25. Family dysfunctioning often linked to family stress: Parents of people with the disorder often: Display more conflict Have greater difficulty communicating Are more critical of and overinvolved Family theorists have long recognized that some families are high in “expressed emotion” – family members frequently express criticism and hostility and intrude on each other’s privacy Individuals who are trying to recover almost four times more likely to relapse if they live with such a family Sociocultural Views

  26. the discovery of antipsychotic drugs in 1950s that revolutionized treatment for those suffering from schizophrenia Treatment: Antipsychotic Drugs

  27. Have a relatively specific effect- reduce psychotic symptoms • Work as dopamine antagonist • Positive symptoms respond better than negative symptoms. • reduce symptoms in at least 65% of patients

  28. Motor Side Effects (parkinsonian symptoms) • Extrapyramidal symptoms • Tardivedyskinesia

  29. Second-Generation Antipsychotics • Atypical antipsychotics • Work on both serotonin and dopamine • Impact both positive and negative symptoms • Examples: Clozaril, Risperdal, Zyprexa, Seroquel, Geodon, and Abilify

  30. appear more effective than conventional antipsychotic drugs, especially for negative symptoms cause few extrapyramidal side effects and seem less likely to case tardive dyskinesia Some, however, do produce significant undesirable effects of their own Newer Antipsychotic Drugs

  31. Before the discovery of antipsychotic drugs, psychotherapy was not an option for people with schizophrenia Most were too far removed from reality to profit from psychotherapy By helping to relieve their thought and perceptual disturbances, antipsychotic drugs allow people with schizophrenia to learn about their disorder, participate in therapy, think more clearly, and make changes in their behavior Psychotherapy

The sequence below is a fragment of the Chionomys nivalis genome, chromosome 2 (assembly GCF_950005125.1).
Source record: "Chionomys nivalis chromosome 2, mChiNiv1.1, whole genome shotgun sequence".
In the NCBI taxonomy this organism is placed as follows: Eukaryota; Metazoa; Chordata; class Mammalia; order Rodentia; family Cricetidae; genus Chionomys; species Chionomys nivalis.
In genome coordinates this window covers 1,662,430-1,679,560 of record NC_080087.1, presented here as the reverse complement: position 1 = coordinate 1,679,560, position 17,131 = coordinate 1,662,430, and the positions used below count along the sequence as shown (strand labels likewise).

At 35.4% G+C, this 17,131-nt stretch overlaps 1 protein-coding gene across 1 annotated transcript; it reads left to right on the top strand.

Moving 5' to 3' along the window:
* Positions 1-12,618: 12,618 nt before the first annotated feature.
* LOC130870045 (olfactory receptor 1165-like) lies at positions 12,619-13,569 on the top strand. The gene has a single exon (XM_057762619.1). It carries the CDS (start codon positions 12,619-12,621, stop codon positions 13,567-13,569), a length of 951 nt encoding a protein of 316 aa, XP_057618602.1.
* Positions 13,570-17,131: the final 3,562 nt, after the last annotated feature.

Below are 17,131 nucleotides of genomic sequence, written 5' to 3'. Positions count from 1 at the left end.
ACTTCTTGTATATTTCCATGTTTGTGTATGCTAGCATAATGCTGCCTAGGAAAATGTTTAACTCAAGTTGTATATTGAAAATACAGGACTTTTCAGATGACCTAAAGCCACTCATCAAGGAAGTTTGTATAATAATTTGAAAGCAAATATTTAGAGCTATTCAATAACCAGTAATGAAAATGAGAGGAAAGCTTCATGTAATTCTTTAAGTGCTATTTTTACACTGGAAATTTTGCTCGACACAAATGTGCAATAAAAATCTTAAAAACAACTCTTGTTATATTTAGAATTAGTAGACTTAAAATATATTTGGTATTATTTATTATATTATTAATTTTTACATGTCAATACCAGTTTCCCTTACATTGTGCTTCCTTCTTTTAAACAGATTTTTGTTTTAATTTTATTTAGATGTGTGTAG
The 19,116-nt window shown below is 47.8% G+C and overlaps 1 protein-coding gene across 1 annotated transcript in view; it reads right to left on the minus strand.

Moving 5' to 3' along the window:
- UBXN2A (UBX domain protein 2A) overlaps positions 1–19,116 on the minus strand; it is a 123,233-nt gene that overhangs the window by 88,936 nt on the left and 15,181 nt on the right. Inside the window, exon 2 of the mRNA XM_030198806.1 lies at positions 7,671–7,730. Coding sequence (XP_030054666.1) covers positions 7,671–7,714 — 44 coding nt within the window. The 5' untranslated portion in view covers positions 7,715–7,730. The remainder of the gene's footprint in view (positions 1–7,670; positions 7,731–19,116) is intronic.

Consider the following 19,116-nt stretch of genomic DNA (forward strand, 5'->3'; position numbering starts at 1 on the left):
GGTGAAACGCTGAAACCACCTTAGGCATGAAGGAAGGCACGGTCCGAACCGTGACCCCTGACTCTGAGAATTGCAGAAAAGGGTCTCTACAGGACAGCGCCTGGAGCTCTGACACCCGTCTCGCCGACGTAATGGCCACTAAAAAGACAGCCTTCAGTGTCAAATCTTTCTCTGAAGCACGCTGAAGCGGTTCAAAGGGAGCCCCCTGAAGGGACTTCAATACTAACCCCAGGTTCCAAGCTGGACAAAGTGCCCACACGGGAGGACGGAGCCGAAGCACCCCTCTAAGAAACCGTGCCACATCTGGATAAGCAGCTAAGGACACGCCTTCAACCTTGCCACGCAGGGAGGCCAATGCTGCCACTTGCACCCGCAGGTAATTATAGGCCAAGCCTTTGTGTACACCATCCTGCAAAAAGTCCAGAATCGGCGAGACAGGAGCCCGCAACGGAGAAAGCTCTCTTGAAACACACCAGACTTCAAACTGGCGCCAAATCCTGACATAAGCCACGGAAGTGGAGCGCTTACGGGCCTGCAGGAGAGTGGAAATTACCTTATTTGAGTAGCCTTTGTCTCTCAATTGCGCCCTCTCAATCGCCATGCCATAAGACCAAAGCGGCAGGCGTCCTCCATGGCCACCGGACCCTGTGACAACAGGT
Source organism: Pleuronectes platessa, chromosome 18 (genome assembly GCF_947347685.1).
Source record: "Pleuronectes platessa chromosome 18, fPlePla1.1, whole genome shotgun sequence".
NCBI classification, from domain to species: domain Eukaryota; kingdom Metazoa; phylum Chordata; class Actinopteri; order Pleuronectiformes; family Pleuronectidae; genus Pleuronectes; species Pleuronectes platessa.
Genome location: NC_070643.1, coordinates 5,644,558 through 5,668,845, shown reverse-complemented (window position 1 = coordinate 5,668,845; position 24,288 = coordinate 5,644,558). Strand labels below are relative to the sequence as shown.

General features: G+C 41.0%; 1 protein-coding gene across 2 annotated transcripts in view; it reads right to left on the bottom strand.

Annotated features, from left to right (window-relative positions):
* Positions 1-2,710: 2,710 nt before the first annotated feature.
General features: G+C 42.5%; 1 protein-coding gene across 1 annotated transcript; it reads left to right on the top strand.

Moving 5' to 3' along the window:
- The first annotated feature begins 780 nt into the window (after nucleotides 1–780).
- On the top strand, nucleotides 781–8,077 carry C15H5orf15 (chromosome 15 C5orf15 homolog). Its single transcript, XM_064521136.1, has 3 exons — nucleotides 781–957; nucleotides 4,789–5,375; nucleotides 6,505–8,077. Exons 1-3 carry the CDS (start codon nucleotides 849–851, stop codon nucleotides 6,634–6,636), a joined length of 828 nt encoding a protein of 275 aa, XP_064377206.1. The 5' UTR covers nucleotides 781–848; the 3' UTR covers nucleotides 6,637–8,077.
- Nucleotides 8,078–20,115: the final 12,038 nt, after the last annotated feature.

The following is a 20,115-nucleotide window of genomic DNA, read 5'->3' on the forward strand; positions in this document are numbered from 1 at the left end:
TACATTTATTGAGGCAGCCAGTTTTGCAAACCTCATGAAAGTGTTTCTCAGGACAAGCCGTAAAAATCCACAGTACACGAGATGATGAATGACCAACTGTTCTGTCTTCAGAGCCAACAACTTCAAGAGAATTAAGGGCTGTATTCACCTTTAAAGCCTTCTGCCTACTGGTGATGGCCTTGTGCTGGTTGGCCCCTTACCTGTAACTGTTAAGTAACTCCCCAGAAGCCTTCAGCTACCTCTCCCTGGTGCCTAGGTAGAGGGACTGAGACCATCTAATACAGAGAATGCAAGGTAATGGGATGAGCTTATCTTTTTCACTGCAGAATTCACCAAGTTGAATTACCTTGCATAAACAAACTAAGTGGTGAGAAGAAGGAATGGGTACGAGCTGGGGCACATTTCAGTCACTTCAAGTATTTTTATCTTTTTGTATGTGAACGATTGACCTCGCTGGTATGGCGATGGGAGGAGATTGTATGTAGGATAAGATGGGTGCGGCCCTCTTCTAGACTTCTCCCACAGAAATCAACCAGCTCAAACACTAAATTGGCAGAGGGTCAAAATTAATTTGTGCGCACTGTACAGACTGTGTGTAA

32. Clinicians employ techniques that seek to change how individuals view and react to their hallucinatory experiences, including: Provide education and evidence of the biological causes of hallucinations Challenge clients’ inaccurate ideas about the power of their hallucinations and delusions Cognitive-behavioral therapy

  33. Over 50% of persons recovering from schizophrenia and other severe disorder live with family members This creates significant family stress Those who live with relatives who display high levels of expressed emotion are at greater risk for relapse than those who live with more positive or supportive families Family therapy

  34. Family therapy Family therapy attempts to create more realistic expectations and provide psychoeducation about the disorder Family therapy

  35. Social Therapy • Treatment should include techniques that address social and personal difficulties • include: practical advice, problem solving, decision making, social skills training, medication management, employment counseling, financial assistance, and housing